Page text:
Coconut Chiffon Cake is a light and airy cake made with coconut flakes and a hint of almond and vanilla flavor, topped with more coconut flakes and confectioners’ sugar. Harry Baker, the inventor of the chiffon cake, kept it a secret for 20 years before selling it to General Mills, where it became a huge hit! And, we are all glad he did so we can enjoy this tender and moist cake! The added coconut both in the cake and sprinkled on top gives it a tropical twist. I also have a Coconut Angel Food Cake you may want to try.

Removing a piece of Coconut Chiffon Cake from the cake stand.
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Ingredients & Substitutions

Flour: After testing the cake with both all-purpose flour and cake flour, we decided to finalize the recipe with all-purpose flour, which most people have on hand.

Eggs: Separate the egg yolks from the egg whites for all seven large eggs. The egg whites (about 1 cup total) will be whipped into stiff peaks for this recipe. Make sure they are truly stiff peaks; if they are not stiff enough, the cake may not rise properly.

Oil: Using vegetable oil in a cake was a new idea back in 1950 with no creaming of ingredients required. It is simply mixed with other ingredients before folding in the whipped egg whites.

Extracts: Both vanilla and almond extracts are added to the cake. You could use all vanilla if you don’t have almond extract on hand. Or, if concerned about a nut allergy, you can also use Imitation Almond Extract. That is typically not made with almonds, but be sure to check the ingredients.

Cream of Tartar: Cream of tartar is a powdery acid (not a cream at all). It can be found in the baking aisle, near the spices, in your local grocery store. It helps make the egg whites more stable and gives them more volume when whipped.

Coconut: I added sweetened coconut flakes to the cake and also added them to the top of the cake for serving. This ensures plenty of coconut flavor in each bite.

Steps for making a Coconut Chiffon Cake in a mixing bowl.

Why Invert The Cake To Cool It?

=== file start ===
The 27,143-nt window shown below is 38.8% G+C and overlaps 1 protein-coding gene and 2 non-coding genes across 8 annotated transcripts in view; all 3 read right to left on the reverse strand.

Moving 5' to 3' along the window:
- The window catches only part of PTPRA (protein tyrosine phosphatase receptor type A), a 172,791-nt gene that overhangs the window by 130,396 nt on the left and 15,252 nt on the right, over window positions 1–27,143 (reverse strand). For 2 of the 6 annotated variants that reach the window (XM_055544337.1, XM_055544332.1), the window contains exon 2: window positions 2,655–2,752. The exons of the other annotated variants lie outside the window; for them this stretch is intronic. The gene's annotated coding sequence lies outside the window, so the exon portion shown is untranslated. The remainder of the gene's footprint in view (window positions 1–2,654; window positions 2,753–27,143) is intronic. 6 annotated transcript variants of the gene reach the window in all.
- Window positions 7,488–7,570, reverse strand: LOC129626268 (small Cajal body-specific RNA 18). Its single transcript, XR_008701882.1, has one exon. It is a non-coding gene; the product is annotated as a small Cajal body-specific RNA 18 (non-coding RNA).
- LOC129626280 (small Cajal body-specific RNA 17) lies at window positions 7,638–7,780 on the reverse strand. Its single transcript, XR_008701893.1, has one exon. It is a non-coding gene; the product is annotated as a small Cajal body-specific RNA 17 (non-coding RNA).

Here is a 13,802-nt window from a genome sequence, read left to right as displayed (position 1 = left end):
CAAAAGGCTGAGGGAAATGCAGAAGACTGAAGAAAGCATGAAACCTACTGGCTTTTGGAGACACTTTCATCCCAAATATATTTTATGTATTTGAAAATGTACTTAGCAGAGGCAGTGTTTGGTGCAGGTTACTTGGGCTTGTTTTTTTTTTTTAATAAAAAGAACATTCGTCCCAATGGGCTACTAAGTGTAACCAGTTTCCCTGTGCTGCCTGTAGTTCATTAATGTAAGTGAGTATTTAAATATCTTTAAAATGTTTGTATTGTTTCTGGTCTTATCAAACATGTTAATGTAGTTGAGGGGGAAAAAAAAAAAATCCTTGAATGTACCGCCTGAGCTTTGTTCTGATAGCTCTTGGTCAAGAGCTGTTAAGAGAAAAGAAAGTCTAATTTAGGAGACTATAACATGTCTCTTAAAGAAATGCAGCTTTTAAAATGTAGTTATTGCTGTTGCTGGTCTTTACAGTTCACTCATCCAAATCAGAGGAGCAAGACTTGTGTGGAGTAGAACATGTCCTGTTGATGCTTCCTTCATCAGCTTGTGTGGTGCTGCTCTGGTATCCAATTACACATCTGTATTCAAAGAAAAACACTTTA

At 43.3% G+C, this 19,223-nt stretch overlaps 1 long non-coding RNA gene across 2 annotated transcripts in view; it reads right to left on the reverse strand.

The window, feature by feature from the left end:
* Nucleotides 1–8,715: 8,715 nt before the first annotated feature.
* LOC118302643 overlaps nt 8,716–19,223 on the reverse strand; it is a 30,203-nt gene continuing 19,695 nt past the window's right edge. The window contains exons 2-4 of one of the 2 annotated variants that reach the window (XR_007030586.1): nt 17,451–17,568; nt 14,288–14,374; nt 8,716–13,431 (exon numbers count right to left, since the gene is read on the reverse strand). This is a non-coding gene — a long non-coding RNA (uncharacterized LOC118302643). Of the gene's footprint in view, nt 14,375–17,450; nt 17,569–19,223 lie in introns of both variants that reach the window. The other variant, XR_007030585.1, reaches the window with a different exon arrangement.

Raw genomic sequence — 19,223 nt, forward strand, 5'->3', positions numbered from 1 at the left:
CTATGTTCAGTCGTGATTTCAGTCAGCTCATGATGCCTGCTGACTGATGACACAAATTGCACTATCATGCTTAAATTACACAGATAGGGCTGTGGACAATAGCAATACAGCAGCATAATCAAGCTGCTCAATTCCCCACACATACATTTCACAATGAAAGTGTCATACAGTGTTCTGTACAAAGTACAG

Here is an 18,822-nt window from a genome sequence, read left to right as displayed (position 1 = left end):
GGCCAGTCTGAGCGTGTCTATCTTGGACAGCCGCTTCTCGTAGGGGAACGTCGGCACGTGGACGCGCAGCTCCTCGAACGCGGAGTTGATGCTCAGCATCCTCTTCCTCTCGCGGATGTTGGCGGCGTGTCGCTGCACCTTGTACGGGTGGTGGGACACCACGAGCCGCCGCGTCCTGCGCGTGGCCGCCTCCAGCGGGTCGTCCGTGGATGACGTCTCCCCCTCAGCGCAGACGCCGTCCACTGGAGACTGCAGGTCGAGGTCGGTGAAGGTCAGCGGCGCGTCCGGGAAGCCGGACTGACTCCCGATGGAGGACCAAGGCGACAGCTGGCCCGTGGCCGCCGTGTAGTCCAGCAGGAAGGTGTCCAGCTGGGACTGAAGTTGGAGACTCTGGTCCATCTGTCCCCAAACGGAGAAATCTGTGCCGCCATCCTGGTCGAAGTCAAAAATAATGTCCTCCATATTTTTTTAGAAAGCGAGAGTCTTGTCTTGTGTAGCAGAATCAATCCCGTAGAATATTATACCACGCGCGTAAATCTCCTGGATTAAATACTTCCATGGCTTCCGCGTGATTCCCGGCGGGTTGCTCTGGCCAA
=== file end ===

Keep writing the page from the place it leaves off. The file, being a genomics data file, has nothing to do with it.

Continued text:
After the cake has come out of the oven, invert it onto a wire rack to cool. Inverting the cake to cool to room temperature before removing it from the pan prevents the cake from sinking or losing its height. You could invert the tube pan onto a funnel or bottle if your pan does not have prongs to set up upside down.

Cooling a Coconut Chiffon Cake on a beer bottle.

Can I Make A Chiffon Cake Without Coconut?

Yes, you can certainly make this cake without coconut. If you are not a fan, you could leave out the coconut and still enjoy a delicious and light chiffon cake!

Whole Coconut Chiffon Cake on a cake stand.

Chiffon Cake vs. Angel Food Cake

Both chiffon cakes and angel food cakes are light and airy, but there are a few differences between the two. Chiffon cakes have added oil for the fat content whereas angel food cakes are typically fat-free, relying just on the egg whites for structure and texture. When it comes to eggs, a chiffon cake uses both egg yolks and egg whites; an angel food cake uses just egg whites. In addition, chiffon cakes use baking powder as a leavening agent. But, the whipped egg whites are what give an angel food cake its rise.

Slices of Coconut Chiffon Cake on a cake stand stacked against the cake.

How To Store Coconut Chiffon Cake

Although best served and enjoyed the same day it was made, a chiffon cake can be stored in an airtight container at room temperature. It will last up to 2-3 days. To prevent the cake from drying out, I recommend wrapping it in plastic wrap before storing it in an airtight container. If you need to extend the shelf life of the cake, you could store it in the refrigerator, wrapped and in an airtight container, for up to 4-5 days.

Slices of Coconut Chiffon Cake on white plates on a white table from overhead.

Can I Freeze Chiffon Cake?